I “second” Maureen’s comment. Your posts are always informative and constructive. And, your horses are fortunate to have you take the care that you give to them. Not all owners, trainers, or breeders do to that extent and, some, far below that effort, it any at all.

      • Larry Ensor

        Thanks for your very kind response. I am not gifted with the ability of writing concisely so my comments tend to be a bit long winded. Most things “horse” are more complicated then what they appear to be. I have found there are very few absolutes when it comes to working with horses. Some things work better then others. To each their own.
        I did not mean to come off as someone who has reinvented the wheel. What I do has been taken/borrowed from others I have known and or read about. And “tweaked” based on my intuition from a life time of being around and or working with them.
        In the end this is a business for most people. I don’t begrudge those that look and treat it as such. In business the “bottom line” has to be paid attention to. Getting from point A to point B the quickest and most economical way. For most owners and or breeders that are not hands on or do not have a lot of interaction all they see are bills, lots of them. Long before the horse gets in the starting gate. A lot of hope and dreaming. Every foal born is a potential Derby horse. They don’t even begin to think about what will become of that foal if it doesn’t make the grade let alone if it can’t out run a fat man. If their dream turns into a financial nightmare they just want it off the books. “Just give it away” I have often been told. A heck of a lot easier said then done. But it would be if they had paid and given the time before and after racing. The lord got it wrong, horses live too long and dogs not long enough.
        As I have said in a number of my posts the industry was/is very, very slow with understanding the power and scope of social media and the negative consequences of not setting the record straight. The industry puts little to no money into self promotion and showing that the vast majority of people involved are everyday folks that give and give up a lot in the best interest of their horses. A lot of self sacrifice and hard work. Most of us are not looking for a pat on the back and know full well we will never be recognized for our labor of love. But we would like to feel our life’s work is respected by the general public. The fact of the matter is the majority of people that work with horses make a living at best. A lot of people would say it’s not much of living at that. The general public thinks that everyone that owns horses are rich and are just indulging their whims at the expense of the horse. Can’t blame them, they call it the sport of kings and the majority of people they see in the media are rich.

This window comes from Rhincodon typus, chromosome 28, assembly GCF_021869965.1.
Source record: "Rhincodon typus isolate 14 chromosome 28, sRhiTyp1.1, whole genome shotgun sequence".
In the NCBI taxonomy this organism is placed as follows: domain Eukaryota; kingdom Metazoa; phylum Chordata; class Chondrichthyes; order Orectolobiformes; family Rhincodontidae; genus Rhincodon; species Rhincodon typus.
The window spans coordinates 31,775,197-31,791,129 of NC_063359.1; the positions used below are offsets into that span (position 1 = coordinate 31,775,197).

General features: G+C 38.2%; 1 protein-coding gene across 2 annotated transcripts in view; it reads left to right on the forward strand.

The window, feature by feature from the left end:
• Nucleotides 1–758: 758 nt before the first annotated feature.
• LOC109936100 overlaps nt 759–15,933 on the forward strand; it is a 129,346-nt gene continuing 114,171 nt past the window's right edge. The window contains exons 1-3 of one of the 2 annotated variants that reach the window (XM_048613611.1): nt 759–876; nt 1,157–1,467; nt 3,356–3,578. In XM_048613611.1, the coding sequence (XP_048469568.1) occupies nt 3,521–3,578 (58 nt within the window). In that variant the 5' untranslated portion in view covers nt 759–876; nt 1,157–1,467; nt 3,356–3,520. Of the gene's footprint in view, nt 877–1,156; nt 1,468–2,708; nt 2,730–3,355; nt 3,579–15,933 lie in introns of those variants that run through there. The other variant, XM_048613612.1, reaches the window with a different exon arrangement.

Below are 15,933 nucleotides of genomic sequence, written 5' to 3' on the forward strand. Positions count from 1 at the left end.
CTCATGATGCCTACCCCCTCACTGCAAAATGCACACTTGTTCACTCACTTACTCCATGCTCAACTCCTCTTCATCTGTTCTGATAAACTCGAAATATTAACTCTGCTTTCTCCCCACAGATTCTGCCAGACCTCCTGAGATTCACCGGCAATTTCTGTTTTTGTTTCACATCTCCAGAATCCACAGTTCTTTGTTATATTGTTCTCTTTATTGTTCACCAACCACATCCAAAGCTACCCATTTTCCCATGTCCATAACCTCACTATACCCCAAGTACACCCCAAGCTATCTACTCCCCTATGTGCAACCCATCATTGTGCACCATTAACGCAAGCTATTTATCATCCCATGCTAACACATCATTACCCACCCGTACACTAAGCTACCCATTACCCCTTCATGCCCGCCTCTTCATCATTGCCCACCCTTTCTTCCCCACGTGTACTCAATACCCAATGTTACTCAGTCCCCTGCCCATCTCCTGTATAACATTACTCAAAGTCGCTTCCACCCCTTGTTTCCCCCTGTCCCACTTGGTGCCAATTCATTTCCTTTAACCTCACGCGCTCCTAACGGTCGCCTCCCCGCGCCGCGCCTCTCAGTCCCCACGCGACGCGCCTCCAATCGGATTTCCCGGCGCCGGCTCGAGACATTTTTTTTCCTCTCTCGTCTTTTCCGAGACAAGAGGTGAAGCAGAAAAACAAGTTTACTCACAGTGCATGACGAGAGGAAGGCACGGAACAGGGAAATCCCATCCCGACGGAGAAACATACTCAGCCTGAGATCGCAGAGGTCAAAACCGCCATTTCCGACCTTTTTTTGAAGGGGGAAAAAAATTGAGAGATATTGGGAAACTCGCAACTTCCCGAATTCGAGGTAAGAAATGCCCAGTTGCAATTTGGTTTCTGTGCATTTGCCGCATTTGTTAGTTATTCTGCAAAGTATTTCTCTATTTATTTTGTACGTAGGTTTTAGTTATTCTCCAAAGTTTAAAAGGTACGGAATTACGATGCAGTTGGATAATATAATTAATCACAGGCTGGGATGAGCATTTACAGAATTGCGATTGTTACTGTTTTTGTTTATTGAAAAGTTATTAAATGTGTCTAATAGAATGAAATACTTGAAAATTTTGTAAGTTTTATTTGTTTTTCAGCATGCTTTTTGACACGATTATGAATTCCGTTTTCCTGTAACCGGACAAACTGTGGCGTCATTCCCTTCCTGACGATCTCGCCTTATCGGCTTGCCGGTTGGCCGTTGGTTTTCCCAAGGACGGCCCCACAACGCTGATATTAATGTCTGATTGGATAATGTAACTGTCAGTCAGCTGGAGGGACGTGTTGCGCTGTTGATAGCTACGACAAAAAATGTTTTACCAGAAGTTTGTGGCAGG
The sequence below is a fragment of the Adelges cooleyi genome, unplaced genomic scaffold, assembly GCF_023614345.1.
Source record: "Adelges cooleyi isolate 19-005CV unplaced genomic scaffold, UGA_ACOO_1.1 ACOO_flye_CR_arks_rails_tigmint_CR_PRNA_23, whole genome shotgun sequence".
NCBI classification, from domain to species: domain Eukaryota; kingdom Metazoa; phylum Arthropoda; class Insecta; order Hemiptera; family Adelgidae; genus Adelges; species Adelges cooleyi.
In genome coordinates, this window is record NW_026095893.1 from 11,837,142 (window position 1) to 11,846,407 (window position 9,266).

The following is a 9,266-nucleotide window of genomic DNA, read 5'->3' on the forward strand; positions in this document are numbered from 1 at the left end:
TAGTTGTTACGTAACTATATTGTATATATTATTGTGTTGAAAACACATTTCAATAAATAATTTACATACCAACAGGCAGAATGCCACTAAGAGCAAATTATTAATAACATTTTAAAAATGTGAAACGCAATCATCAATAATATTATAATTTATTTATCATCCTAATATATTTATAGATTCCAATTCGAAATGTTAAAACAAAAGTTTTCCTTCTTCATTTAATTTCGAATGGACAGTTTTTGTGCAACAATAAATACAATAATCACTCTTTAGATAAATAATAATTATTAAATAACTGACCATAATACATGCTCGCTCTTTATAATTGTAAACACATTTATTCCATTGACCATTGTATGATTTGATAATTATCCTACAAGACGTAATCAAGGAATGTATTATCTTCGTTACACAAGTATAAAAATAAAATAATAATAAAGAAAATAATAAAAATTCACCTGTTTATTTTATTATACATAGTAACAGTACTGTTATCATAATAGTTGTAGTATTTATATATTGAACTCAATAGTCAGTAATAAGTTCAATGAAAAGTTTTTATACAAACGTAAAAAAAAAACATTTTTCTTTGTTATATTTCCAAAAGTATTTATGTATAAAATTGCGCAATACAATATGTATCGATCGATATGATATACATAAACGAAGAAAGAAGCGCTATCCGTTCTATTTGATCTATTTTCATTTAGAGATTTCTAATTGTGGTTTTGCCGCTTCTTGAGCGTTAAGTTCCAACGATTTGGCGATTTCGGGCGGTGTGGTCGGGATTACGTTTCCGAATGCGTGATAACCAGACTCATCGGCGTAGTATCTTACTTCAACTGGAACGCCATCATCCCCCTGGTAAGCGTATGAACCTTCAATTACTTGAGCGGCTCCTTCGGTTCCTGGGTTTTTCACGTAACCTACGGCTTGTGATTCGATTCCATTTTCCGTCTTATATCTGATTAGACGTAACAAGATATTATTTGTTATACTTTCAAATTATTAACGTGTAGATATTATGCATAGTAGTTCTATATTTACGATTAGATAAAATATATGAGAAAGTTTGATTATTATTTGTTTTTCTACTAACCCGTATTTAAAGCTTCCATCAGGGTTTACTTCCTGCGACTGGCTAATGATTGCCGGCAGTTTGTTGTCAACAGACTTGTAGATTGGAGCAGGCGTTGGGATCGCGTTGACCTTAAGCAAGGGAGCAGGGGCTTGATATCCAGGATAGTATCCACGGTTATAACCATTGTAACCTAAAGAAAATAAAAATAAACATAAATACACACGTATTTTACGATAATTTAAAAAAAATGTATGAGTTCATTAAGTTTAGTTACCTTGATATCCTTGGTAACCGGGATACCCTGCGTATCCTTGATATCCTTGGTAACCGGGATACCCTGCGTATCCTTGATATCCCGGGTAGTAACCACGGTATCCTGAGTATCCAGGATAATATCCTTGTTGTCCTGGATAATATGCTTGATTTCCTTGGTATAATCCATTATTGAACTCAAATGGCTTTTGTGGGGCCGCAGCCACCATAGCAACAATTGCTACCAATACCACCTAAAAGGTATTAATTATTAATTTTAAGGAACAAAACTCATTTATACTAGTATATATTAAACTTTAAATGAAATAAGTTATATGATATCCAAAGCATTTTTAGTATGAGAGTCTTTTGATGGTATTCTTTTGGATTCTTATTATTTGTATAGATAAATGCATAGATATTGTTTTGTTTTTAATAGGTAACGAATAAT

• Very well said.

        • nu-fan

          Thank you for your reply. I have a tendency to use more words than many but find that short “tweets” do not fully explain or clarify a message. As disheartening as it is, at times, to see many horses misused, abused, and neglected, I sense that, slowly, things are beginning to turn around and some attempt to create better futures for these horses. Of course, perhaps, this is done at much too slow a pace.

    • Otis

      That’s they way ours are done, too!

  • Convene

    Our stable used to do this as a routine thing too. I taught basic dressare to many a racehorse on winter layup and they always enjoyed the change of pace. Many of them went on long, fun trail rides too and when they returned to the tracks they went with happy attitudes and a whole new set of skills.